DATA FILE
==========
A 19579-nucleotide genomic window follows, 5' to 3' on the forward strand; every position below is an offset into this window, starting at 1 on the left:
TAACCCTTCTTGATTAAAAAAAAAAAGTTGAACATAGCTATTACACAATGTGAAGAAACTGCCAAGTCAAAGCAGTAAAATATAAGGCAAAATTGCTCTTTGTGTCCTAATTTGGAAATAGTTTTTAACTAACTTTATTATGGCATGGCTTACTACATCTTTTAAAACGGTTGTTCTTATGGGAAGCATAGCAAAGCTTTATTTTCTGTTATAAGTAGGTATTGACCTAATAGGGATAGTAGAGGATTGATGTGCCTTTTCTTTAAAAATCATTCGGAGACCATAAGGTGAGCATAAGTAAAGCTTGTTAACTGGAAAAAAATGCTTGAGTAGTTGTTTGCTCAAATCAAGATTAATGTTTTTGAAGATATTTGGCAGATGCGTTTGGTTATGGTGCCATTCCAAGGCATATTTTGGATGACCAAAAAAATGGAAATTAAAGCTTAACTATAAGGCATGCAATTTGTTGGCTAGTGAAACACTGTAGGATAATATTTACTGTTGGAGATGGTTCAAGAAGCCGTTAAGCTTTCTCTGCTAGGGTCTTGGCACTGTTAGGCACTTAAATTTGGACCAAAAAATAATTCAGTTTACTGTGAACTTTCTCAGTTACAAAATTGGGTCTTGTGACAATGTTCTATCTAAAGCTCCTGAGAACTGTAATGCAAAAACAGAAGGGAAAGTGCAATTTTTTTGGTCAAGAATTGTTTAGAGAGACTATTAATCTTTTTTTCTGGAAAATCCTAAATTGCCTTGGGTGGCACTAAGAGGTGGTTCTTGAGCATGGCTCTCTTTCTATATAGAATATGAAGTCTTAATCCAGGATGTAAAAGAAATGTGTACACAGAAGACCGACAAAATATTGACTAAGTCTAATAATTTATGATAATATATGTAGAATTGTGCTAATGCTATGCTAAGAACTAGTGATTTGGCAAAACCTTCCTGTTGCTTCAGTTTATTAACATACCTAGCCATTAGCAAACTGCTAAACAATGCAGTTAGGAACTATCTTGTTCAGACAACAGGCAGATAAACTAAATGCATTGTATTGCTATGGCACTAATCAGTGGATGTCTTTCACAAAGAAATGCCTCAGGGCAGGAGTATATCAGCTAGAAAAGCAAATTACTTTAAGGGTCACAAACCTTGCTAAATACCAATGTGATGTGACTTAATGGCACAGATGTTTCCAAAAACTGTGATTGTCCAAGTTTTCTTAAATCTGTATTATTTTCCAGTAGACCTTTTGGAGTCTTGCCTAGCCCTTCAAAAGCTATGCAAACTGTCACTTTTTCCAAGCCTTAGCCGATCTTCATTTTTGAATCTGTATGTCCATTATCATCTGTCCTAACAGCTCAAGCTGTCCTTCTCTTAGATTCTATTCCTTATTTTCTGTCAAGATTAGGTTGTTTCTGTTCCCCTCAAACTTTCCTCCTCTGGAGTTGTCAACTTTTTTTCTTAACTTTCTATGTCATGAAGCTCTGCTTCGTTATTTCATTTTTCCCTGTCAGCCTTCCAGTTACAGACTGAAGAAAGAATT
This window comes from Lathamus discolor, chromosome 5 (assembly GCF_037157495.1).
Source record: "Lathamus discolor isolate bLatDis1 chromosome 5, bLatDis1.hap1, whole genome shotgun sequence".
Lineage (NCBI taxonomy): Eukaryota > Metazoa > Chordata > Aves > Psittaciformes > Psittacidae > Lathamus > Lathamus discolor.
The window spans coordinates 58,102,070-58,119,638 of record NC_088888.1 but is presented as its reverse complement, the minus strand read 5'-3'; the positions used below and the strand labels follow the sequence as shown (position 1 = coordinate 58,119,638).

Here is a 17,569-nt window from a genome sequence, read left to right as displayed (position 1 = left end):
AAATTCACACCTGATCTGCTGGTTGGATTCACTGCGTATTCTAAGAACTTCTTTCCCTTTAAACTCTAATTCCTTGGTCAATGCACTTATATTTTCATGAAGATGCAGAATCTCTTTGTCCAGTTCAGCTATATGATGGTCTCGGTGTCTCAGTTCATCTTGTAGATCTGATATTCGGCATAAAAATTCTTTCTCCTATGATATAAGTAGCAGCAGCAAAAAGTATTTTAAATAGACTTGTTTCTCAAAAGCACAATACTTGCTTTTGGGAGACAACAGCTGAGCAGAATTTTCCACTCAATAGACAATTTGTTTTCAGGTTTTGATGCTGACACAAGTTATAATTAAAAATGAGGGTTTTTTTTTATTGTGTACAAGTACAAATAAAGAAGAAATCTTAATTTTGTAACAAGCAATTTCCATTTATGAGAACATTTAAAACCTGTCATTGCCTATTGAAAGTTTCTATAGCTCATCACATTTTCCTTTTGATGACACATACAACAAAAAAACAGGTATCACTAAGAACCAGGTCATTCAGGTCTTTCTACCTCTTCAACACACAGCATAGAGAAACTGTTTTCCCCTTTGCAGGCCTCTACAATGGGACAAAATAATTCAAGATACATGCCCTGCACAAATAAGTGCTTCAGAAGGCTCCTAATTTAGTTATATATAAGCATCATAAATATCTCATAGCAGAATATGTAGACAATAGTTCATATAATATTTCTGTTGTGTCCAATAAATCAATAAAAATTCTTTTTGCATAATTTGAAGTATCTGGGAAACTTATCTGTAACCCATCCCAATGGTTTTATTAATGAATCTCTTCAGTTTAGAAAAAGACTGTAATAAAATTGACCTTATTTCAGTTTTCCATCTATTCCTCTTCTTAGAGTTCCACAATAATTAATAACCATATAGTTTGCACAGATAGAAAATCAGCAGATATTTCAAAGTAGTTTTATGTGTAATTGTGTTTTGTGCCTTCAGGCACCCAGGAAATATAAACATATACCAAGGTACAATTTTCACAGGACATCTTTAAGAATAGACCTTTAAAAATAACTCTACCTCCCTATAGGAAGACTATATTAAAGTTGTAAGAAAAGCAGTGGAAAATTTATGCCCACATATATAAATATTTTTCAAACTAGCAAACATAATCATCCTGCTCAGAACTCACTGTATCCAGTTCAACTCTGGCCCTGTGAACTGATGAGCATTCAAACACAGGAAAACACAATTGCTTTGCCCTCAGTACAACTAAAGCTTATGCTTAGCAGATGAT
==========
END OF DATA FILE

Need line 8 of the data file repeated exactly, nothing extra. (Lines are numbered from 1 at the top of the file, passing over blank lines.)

AAATTCACACCTGATCTGCTGGTTGGATTCACTGCGTATTCTAAGAACTTCTTTCCCTTTAAACTCTAATTCCTTGGTCAATGCACTTATATTTTCATGAAGATGCAGAATCTCTTTGTCCAGTTCAGCTATATGATGGTCTCGGTGTCTCAGTTCATCTTGTAGATCTGATATTCGGCATAAAAATTCTTTCTCCTATGATATAAGTAGCAGCAGCAAAAAGTATTTTAAATAGACTTGTTTCTCAAAAGCACAATACTTGCTTTTGGGAGACAACAGCTGAGCAGAATTTTCCACTCAATAGACAATTTGTTTTCAGGTTTTGATGCTGACACAAGTTATAATTAAAAATGAGGGTTTTTTTTTATTGTGTACAAGTACAAATAAAGAAGAAATCTTAATTTTGTAACAAGCAATTTCCATTTATGAGAACATTTAAAACCTGTCATTGCCTATTGAAAGTTTCTATAGCTCATCACATTTTCCTTTTGATGACACATACAACAAAAAAACAGGTATCACTAAGAACCAGGTCATTCAGGTCTTTCTACCTCTTCAACACACAGCATAGAGAAACTGTTTTCCCCTTTGCAGGCCTCTACAATGGGACAAAATAATTCAAGATACATGCCCTGCACAAATAAGTGCTTCAGAAGGCTCCTAATTTAGTTATATATAAGCATCATAAATATCTCATAGCAGAATATGTAGACAATAGTTCATATAATATTTCTGTTGTGTCCAATAAATCAATAAAAATTCTTTTTGCATAATTTGAAGTATCTGGGAAACTTATCTGTAACCCATCCCAATGGTTTTATTAATGAATCTCTTCAGTTTAGAAAAAGACTGTAATAAAATTGACCTTATTTCAGTTTTCCATCTATTCCTCTTCTTAGAGTTCCACAATAATTAATAACCATATAGTTTGCACAGATAGAAAATCAGCAGATATTTCAAAGTAGTTTTATGTGTAATTGTGTTTTGTGCCTTCAGGCACCCAGGAAATATAAACATATACCAAGGTACAATTTTCACAGGACATCTTTAAGAATAGACCTTTAAAAATAACTCTACCTCCCTATAGGAAGACTATATTAAAGTTGTAAGAAAAGCAGTGGAAAATTTATGCCCACATATATAAATATTTTTCAAACTAGCAAACATAATCATCCTGCTCAGAACTCACTGTATCCAGTTCAACTCTGGCCCTGTGAACTGATGAGCATTCAAACACAGGAAAACACAATTGCTTTGCCCTCAGTACAACTAAAGCTTATGCTTAGCAGATGAT